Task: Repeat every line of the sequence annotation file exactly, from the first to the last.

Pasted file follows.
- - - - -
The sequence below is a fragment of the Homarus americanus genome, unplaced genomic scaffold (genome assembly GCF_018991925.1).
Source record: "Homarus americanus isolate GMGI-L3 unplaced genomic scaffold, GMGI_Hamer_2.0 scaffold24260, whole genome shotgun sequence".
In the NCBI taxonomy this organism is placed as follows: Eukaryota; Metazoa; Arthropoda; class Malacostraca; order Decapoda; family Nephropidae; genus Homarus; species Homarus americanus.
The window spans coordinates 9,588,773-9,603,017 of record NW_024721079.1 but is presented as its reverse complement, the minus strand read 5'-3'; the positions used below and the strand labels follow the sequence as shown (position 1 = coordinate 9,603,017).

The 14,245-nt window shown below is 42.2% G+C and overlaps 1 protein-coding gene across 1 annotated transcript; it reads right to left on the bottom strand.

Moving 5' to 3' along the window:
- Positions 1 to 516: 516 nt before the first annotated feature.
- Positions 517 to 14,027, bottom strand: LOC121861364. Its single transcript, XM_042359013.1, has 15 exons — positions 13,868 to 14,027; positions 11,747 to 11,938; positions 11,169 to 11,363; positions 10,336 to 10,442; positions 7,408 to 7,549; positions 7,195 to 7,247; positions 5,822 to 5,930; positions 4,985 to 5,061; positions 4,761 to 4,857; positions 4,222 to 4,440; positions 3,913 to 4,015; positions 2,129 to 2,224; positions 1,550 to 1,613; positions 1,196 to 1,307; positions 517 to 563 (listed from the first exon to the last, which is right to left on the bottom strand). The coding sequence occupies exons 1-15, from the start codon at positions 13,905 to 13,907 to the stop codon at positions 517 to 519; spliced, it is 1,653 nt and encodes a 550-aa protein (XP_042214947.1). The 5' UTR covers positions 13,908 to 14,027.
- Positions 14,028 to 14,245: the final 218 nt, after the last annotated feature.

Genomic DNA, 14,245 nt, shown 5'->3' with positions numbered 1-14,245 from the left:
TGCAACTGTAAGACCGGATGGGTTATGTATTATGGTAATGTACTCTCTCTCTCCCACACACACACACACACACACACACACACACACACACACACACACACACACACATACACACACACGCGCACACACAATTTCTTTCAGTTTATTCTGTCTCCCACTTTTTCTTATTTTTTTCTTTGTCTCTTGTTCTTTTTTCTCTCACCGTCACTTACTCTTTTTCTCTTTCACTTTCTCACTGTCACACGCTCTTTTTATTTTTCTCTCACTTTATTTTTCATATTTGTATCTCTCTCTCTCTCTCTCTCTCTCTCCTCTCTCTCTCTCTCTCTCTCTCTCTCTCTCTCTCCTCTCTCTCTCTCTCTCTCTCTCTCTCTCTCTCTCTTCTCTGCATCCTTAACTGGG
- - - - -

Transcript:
The sequence below is a fragment of the Homarus americanus genome, unplaced genomic scaffold (genome assembly GCF_018991925.1).
Source record: "Homarus americanus isolate GMGI-L3 unplaced genomic scaffold, GMGI_Hamer_2.0 scaffold24260, whole genome shotgun sequence".
In the NCBI taxonomy this organism is placed as follows: Eukaryota; Metazoa; Arthropoda; class Malacostraca; order Decapoda; family Nephropidae; genus Homarus; species Homarus americanus.
The window spans coordinates 9,588,773-9,603,017 of record NW_024721079.1 but is presented as its reverse complement, the minus strand read 5'-3'; the positions used below and the strand labels follow the sequence as shown (position 1 = coordinate 9,603,017).

The 14,245-nt window shown below is 42.2% G+C and overlaps 1 protein-coding gene across 1 annotated transcript; it reads right to left on the bottom strand.

Moving 5' to 3' along the window:
- Positions 1 to 516: 516 nt before the first annotated feature.
- Positions 517 to 14,027, bottom strand: LOC121861364. Its single transcript, XM_042359013.1, has 15 exons — positions 13,868 to 14,027; positions 11,747 to 11,938; positions 11,169 to 11,363; positions 10,336 to 10,442; positions 7,408 to 7,549; positions 7,195 to 7,247; positions 5,822 to 5,930; positions 4,985 to 5,061; positions 4,761 to 4,857; positions 4,222 to 4,440; positions 3,913 to 4,015; positions 2,129 to 2,224; positions 1,550 to 1,613; positions 1,196 to 1,307; positions 517 to 563 (listed from the first exon to the last, which is right to left on the bottom strand). The coding sequence occupies exons 1-15, from the start codon at positions 13,905 to 13,907 to the stop codon at positions 517 to 519; spliced, it is 1,653 nt and encodes a 550-aa protein (XP_042214947.1). The 5' UTR covers positions 13,908 to 14,027.
- Positions 14,028 to 14,245: the final 218 nt, after the last annotated feature.

Genomic DNA, 14,245 nt, shown 5'->3' with positions numbered 1-14,245 from the left:
TGCAACTGTAAGACCGGATGGGTTATGTATTATGGTAATGTACTCTCTCTCTCCCACACACACACACACACACACACACACACACACACACACACACACACACACACATACACACACACGCGCACACACAATTTCTTTCAGTTTATTCTGTCTCCCACTTTTTCTTATTTTTTTCTTTGTCTCTTGTTCTTTTTTCTCTCACCGTCACTTACTCTTTTTCTCTTTCACTTTCTCACTGTCACACGCTCTTTTTATTTTTCTCTCACTTTATTTTTCATATTTGTATCTCTCTCTCTCTCTCTCTCTCTCTCCTCTCTCTCTCTCTCTCTCTCTCTCTCTCTCTCTCCTCTCTCTCTCTCTCTCTCTCTCTCTCTCTCTCTCTTCTCTGCATCCTTAACTGGG